Matthew Minsk and Kira Mermelstein, Atlanta Jewish Academy’s valedictorian and salutatorian, respectively, are closing out their high school careers amid the COVID-19 pandemic.
The pair will graduate May 26, and the past 14 months have been marked by virtual instruction followed by a return to classes this past fall, albeit with face coverings and social distancing.
“Obviously, it’s less than ideal. Nobody wants your senior year to be in this whole hullabaloo … with all these restrictions and stuff,” Minsk said, adding he’s grateful the school returned to in-person instruction in October since some public schools did not get back to face-to-face classes until February.
Mermelstein added, “Nobody wants their senior year to have a mask in front of it. I’ve been really lucky, though. A lot of the extracurriculars that I’m involved in, like theatre, (it’s) very last minute, but we’ve been able to kind of push through and still be involved a little bit. So I’m really lucky for that, to be able to be here with my friends in some capacity. But obviously it’s un-ideal. It messes with the fun stuff you’re supposed to do your senior year.”
Both seniors are straight-A students. Minsk, who scored a 36 on the ACT score and a 1570 on the SAT, will attend Yeshiva University in New York this fall. He’s undecided on a major. Mermelstein, who scored a 1400 on the SAT, is heading to the University of Georgia in Athens in July. She plans to major in journalism and communications.
Joel Rojek, the academy’s general studies instructional leader for its high school, taught both Minsk and Mermelstein in his sophomore Advanced Placement English language class. During their senior year, Rojek has taught Minsk in an independent study English class and Mermelstein in an honors contemporary literature class.
“When I think about Kira, she’s a uniter,” Rojek said. “She draws people together and helps the group perform at a high level. My best example of that is every year we have an all-girls school musical called ‘Chagiga,’ and this year, on very short notice, because we didn’t get clearance until the last minute, she came up with what the show was going to be and is the director. On top of that, she’s the technical person and coordinating the lights and the sound. She made the show happen almost through sheer will, and to have a wonderful community event was great.
“She’s not somebody to do things to get glory or get in the spotlight. … She wants to invest in the community so the community can be better. You can see her helping her peers with homework assignments or group projects. If it’ s a class discussion, she likes to facilitate the discussion to help everyone get something out of it instead of dominate it. She really thinks what’s best for the group and that drives her in her decision-making processes.”
Of Minsk, Rojek said, “He really takes his learning seriously, and I mean that in terms of Judaic studies, general studies. Whatever he’s studying, he wants to get as much out of it as possible and sees the value of just poring himself into the task at hand or the study the class is having. He’s a rare student who really wants to maximize every day and every opportunity to learn.”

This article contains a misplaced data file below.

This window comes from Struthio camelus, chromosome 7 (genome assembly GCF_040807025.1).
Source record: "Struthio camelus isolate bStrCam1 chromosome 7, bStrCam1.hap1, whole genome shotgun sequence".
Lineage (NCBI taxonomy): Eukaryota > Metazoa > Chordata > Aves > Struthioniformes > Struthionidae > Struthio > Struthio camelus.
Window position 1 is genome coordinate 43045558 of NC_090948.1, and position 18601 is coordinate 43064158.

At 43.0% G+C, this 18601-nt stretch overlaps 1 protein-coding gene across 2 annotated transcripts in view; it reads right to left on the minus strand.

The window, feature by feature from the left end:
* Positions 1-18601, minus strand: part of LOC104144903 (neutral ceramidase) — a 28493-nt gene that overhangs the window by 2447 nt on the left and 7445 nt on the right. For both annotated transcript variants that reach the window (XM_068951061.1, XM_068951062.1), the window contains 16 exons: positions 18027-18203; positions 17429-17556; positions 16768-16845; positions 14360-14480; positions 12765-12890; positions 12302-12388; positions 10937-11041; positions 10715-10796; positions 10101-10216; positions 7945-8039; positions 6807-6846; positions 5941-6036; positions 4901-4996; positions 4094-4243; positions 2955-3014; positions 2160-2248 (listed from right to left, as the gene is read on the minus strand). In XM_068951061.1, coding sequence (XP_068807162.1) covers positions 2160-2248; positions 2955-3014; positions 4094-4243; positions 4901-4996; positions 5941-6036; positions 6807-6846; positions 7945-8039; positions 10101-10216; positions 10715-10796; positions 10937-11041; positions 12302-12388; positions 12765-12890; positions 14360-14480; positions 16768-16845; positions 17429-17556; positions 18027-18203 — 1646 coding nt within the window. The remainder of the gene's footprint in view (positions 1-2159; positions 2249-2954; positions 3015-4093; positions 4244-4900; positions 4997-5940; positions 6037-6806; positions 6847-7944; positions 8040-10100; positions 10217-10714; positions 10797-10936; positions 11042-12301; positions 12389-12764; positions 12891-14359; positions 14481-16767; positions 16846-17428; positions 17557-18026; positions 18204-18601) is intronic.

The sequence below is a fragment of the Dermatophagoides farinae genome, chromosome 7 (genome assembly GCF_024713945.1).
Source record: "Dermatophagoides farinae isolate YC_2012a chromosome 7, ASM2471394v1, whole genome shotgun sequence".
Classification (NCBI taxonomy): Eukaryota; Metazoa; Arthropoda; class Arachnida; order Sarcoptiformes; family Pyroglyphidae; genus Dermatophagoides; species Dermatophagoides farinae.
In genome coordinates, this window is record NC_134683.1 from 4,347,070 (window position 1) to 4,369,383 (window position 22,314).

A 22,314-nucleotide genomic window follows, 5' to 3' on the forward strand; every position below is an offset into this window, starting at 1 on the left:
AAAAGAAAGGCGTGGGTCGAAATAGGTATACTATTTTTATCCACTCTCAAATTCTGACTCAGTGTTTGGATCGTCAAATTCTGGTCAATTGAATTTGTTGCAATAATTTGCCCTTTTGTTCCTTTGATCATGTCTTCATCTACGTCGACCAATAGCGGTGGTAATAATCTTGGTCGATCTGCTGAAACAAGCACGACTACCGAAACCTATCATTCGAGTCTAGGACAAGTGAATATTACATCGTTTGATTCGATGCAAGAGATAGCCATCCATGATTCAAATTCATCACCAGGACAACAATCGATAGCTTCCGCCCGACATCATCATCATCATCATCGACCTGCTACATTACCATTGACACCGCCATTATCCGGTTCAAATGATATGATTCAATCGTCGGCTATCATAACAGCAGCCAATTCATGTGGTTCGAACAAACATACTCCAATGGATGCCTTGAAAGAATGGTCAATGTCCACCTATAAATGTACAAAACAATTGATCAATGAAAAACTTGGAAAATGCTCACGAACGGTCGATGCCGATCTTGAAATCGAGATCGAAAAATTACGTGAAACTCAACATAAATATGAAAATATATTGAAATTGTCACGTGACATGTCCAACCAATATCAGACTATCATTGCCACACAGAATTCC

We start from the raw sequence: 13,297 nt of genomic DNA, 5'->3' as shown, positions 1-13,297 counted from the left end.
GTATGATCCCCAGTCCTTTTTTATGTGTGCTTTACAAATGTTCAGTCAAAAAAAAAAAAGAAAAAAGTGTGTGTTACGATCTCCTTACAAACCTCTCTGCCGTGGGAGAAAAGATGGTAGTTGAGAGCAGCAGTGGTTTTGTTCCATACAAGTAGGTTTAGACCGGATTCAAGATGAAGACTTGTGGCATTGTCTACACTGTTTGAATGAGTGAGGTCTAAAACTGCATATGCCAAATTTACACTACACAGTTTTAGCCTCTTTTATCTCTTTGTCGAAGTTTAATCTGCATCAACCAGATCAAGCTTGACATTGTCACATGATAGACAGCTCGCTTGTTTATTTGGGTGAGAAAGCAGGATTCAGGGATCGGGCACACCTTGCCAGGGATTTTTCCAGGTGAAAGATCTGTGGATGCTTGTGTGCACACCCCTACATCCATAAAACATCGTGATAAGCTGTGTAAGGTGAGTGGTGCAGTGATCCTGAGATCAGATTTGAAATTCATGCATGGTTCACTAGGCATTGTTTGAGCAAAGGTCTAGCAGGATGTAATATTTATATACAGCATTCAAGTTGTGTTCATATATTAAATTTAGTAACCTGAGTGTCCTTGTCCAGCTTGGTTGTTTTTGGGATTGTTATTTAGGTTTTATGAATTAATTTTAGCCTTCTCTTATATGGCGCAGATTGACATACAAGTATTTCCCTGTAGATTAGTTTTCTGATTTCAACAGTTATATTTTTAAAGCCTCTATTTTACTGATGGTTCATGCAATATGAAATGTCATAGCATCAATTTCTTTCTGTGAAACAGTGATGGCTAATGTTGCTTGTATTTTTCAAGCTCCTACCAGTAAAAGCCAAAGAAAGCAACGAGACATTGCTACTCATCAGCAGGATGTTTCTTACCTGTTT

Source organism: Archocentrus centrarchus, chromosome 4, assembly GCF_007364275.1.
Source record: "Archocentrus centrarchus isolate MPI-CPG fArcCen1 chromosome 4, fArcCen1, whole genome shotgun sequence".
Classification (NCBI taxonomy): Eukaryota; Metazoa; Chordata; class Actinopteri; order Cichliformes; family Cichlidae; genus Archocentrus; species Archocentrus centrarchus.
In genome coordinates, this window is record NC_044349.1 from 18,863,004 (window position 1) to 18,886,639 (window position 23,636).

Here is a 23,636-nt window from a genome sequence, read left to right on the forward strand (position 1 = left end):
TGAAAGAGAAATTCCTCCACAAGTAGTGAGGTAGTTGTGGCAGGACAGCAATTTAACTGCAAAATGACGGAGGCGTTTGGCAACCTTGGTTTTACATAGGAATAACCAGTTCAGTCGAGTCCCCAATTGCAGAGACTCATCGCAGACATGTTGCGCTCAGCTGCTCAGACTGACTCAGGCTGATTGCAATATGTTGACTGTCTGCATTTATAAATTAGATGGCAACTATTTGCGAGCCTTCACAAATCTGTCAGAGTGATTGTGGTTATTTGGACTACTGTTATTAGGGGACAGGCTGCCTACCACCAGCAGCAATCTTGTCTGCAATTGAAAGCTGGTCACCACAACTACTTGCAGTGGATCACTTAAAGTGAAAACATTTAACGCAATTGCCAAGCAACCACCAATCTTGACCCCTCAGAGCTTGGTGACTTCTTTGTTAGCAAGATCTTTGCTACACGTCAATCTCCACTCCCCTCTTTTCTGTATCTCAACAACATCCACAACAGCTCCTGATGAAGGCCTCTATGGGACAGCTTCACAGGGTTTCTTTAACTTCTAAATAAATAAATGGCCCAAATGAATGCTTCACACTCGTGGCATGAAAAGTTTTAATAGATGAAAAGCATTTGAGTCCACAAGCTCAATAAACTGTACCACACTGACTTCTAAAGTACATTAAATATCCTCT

Minsk is editor of the academy’s magazine, The Palette, which Rojek serves as the main teacher for. The academy entered the publication in a national contest through the Jewish Scholastic Press Association, and of the six awards it won, Minsk captured three of them.
“He … really produced some amazing work and some really impressive articles,” Rojek said. “… His work was at a really high level, but as an editor he also was just managing the workload making sure everybody was contributing at a high level.”
Both students won the Yeshiva University Torah Umada Book Award (for excellence in Judaic studies). Minsk is the academy’s STAR Student (given to the senior with the highest SAT score), and Mermelstein received the Harvard Book Award (presented to the most outstanding 11th-grade humanities student at the academy).
Both seniors said the thing they’ll remember most about high school is what Mermelstein calls the “close-knit environment” the academy provided, including their teachers. Their class has only 16 students, and the academy has nearly 500 in grades K-12 and about 85 in the high school.
“Being in a small school we have, it’s a really comfortable environment,” Minsk said, adding he loves “the ability to walk in every day at this school and know everybody and be able to hang out with my friends.”
Mermelstein added. “I know every teacher’s name. They all know my name. I walk into a classroom and they’ve taught my brother. They know my family. … We build a really strong connection between the faculty and the students, and then on top of that, we build a really strong connection between each other.”